Markets are waking up this morning to uncertainty over the political situation in Italy, after a general election resulted in no clear winner and a surge of populist sentiment.
The Euro fell below $1.23 earlier this morning, though the currency has remained relatively unchanged as results have been announced.
According to an exit poll, which has so far been borne out by preliminary results, the populist Five Star Movement looks to be the biggest party. But a right-wing coalition led by Silvio Berlusconi's Forza Italia and far-right party The League will gain the most seats.
The results are likely to lead to weeks of negotiations between parties. With Eurosceptic parties including the League and the Five Star Movement set to get around the negotiating table, European investors showed signs of jitters this morning.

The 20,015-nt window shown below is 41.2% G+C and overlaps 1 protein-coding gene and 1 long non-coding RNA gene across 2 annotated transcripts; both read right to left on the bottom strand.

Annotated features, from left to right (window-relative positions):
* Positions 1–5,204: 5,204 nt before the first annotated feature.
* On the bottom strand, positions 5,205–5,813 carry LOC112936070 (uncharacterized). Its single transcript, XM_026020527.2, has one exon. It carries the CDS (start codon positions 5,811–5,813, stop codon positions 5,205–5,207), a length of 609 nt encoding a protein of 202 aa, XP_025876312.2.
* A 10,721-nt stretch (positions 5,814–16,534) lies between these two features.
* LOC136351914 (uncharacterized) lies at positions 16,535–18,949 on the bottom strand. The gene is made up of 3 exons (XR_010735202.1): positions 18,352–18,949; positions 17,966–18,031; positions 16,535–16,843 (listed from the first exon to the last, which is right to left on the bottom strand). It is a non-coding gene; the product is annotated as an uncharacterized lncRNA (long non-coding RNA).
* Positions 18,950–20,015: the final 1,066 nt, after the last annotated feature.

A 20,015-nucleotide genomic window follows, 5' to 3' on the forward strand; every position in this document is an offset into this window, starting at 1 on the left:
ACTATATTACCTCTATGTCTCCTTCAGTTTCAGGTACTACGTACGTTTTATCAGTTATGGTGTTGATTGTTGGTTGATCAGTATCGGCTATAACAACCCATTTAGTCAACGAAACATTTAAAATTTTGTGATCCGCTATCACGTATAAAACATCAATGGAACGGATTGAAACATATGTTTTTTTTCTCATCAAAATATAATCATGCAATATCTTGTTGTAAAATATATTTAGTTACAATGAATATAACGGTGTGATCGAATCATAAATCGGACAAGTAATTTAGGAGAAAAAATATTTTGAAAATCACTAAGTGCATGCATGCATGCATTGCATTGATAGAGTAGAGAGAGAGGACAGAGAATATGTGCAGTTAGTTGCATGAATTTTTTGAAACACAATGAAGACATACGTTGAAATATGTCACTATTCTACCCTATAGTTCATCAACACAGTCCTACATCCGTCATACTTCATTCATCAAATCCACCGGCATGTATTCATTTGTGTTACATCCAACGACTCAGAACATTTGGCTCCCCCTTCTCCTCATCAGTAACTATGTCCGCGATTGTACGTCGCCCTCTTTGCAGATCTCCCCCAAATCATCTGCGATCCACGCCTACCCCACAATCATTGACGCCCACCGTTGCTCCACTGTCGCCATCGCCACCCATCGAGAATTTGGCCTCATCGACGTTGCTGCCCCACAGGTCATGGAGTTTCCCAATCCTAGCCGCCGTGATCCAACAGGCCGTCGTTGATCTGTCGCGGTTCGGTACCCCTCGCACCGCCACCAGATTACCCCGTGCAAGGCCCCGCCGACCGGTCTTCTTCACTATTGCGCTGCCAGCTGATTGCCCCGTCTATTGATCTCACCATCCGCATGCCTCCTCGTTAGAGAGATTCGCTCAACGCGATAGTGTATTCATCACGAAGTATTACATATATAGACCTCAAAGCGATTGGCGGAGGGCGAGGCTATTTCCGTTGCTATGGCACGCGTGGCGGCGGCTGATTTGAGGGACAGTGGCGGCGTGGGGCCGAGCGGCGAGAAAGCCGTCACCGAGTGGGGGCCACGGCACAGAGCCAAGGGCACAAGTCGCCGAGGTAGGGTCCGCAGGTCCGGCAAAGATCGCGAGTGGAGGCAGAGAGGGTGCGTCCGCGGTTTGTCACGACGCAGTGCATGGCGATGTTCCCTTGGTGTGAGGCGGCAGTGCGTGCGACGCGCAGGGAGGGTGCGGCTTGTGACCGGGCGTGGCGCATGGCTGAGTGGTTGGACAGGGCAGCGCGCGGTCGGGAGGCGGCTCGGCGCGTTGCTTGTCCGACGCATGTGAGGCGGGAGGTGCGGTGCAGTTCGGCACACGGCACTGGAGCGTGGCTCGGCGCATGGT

Italy's FTSE MIB opened down over one per cent. Meanwhile the spread between Italian and German bonds was up by 10 points, indicating that investors are pricing in a higher potential of a breakup of the European Union.
"We expect lengthy negotiations after these elections, which may lead to increased volatility of Italian assets," commented Matteo Ramenghi of UBS's chief investment office.
"A broad grand coalition would be well received by markets as it could result in political stability and fiscal discipline. Repeat elections could prolong uncertainty and weigh on Italian assets.
The Italian equity market has not priced in electoral uncertainty, but current yields on government bonds suggest they have incorporate some political risk.
Despite the uncertainty in Italy, other European markets opened up. The FTSE 100 had climbed by over 17 points to 7,087 at the time of writing.